Graduation Year


Document Type




Degree Name

Doctor of Philosophy (Ph.D.)

Degree Granting Department


Major Professor

Jennifer K. Bosson, Ph.D.

Committee Member

Joseph Vandello, Ph.D.

Committee Member

Jamie Goldenberg, Ph.D.

Committee Member

Sandra Schneider, Ph.D.

Committee Member

Diana Rancourt, Ph.D.


Gender Bias, Gender Status Hierarchy, Sexual Division of Labor, Social Dominance, System Justification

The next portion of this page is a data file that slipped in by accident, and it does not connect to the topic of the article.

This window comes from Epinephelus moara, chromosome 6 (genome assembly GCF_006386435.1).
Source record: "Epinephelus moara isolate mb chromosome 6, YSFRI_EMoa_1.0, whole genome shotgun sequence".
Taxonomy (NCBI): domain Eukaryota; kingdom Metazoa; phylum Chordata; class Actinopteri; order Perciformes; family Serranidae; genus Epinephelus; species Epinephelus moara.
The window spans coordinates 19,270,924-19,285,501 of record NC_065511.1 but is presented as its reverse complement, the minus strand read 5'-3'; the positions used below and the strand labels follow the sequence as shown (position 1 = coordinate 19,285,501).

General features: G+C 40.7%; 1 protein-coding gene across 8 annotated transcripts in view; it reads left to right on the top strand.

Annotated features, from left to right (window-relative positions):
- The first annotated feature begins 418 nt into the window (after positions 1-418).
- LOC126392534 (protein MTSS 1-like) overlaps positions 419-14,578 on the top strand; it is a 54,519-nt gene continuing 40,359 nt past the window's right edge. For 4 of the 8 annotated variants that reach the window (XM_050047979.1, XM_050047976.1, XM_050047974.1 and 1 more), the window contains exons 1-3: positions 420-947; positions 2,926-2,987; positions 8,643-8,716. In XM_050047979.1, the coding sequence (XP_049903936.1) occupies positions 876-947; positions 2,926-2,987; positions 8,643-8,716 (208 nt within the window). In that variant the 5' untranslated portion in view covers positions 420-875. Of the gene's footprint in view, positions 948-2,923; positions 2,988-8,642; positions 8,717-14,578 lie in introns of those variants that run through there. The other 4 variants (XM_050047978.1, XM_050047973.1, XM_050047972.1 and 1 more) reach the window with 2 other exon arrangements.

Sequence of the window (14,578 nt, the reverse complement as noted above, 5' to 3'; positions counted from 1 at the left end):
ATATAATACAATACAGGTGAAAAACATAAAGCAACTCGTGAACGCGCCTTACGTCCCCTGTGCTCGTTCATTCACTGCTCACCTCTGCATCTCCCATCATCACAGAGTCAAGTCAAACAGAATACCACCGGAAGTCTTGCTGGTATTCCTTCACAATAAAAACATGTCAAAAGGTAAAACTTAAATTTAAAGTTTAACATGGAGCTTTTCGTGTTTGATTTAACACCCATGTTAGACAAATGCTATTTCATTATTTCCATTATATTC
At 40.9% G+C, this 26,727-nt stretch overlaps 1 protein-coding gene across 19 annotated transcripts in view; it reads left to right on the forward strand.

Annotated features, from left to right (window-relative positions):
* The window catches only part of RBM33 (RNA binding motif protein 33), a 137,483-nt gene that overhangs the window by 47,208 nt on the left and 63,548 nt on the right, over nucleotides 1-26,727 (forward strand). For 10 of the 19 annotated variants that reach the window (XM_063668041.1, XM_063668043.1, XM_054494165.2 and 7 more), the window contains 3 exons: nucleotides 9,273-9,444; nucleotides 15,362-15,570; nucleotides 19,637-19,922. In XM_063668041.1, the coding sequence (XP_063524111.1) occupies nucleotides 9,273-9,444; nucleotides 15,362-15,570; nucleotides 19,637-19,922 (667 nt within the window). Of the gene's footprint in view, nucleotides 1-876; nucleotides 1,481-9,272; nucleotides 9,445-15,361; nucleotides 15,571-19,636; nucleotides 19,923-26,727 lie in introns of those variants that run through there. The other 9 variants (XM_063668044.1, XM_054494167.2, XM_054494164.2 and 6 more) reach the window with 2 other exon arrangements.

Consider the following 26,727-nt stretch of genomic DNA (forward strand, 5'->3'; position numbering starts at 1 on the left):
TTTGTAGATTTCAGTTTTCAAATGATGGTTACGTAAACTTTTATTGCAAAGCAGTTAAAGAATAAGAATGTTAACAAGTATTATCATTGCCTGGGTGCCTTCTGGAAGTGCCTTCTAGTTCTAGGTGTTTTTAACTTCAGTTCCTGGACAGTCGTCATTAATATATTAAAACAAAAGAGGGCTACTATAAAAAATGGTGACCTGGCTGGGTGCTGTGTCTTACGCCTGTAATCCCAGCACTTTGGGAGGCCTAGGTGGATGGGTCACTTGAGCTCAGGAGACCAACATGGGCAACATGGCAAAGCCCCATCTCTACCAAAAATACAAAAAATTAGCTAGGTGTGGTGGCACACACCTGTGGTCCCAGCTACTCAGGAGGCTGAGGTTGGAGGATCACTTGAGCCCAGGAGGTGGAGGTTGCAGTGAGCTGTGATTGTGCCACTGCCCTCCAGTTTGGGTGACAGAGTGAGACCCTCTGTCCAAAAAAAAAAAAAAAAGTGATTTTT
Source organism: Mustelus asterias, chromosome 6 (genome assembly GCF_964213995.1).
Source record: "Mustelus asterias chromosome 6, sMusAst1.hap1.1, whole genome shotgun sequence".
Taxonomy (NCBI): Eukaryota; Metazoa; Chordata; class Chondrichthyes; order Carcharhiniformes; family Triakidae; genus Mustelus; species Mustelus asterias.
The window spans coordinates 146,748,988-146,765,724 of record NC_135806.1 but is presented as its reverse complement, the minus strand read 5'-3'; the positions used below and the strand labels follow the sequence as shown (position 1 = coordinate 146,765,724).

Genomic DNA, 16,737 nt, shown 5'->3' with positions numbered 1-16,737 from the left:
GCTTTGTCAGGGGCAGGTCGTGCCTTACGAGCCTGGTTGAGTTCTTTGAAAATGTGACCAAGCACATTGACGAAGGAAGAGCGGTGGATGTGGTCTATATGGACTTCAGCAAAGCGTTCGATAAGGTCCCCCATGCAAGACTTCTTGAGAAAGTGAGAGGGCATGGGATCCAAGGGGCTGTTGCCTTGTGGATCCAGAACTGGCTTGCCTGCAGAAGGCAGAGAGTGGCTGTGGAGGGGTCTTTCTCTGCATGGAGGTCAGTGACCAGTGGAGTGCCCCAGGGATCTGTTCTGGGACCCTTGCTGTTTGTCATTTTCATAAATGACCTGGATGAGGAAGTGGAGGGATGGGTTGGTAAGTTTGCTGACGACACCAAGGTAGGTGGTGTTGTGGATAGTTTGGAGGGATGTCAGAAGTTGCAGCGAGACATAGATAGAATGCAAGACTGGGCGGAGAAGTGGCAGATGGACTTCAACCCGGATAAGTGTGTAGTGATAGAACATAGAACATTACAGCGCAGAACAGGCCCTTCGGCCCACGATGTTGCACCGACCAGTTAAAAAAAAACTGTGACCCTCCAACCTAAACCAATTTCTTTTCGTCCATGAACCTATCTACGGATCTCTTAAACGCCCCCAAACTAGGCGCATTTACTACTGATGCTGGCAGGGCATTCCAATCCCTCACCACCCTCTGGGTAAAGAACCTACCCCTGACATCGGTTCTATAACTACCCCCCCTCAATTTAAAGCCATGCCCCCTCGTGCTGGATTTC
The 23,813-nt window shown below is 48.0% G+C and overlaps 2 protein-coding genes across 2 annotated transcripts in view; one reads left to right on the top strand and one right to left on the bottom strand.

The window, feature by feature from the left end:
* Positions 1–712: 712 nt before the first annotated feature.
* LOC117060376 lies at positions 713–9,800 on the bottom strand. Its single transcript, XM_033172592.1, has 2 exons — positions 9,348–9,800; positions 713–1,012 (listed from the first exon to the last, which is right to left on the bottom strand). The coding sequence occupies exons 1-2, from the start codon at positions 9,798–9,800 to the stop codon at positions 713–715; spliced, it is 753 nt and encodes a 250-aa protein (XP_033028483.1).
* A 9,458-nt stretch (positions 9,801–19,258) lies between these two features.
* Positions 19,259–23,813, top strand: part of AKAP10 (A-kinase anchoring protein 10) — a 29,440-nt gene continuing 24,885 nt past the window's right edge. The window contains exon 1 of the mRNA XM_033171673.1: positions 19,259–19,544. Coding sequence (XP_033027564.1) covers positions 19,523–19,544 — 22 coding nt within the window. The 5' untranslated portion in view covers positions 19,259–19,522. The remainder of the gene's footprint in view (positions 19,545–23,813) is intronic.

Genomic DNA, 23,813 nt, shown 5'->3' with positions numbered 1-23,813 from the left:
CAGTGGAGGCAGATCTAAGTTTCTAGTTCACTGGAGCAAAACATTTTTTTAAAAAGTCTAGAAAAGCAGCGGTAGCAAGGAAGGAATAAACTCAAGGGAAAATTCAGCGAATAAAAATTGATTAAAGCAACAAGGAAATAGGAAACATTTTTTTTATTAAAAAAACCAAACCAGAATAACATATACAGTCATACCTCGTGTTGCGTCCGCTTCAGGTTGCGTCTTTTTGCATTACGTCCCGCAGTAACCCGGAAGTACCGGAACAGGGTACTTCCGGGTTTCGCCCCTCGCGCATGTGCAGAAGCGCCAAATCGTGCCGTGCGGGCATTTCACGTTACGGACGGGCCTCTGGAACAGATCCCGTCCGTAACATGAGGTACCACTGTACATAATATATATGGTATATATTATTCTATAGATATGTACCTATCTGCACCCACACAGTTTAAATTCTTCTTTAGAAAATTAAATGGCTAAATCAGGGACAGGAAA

Sexism tends to be a culturally accepted form of prejudice. I propose the relatively strong trivialization of societal sexism stems from the unique benefits that men receive from the gender status hierarchy, compared to other types of group-based hierarchies. Three studies examined why people, men in particular, trivialize or justify gender bias in relation to other types of group-based biases. Study 1 was a correlational study that examined whether participants downplay the existence and social harm of gender bias in relation to racial, religious, and sexual orientation bias, moderated by participant gender. Participants reported stronger trivialization and denial of gender bias, compared to other three types of bias. Study 2 experimentally tested whether White men’s justifications for gender bias, in relation to racial bias, stems from the dyadic benefits men receive in interpersonal relationships with women. White men high in proximal benefits reported stronger essentialist justifications in the gender bias, compared to the racial bias condition. Study 3 examined whether heterosexual men, compared to heterosexual women and gay men, endorse stronger justifications for gender bias, compared to sexual orientation bias. Heterosexual men endorsed stronger essentialist justifications in the gender bias, compared to the sexual orientation bias condition. Implications of these findings are discussed.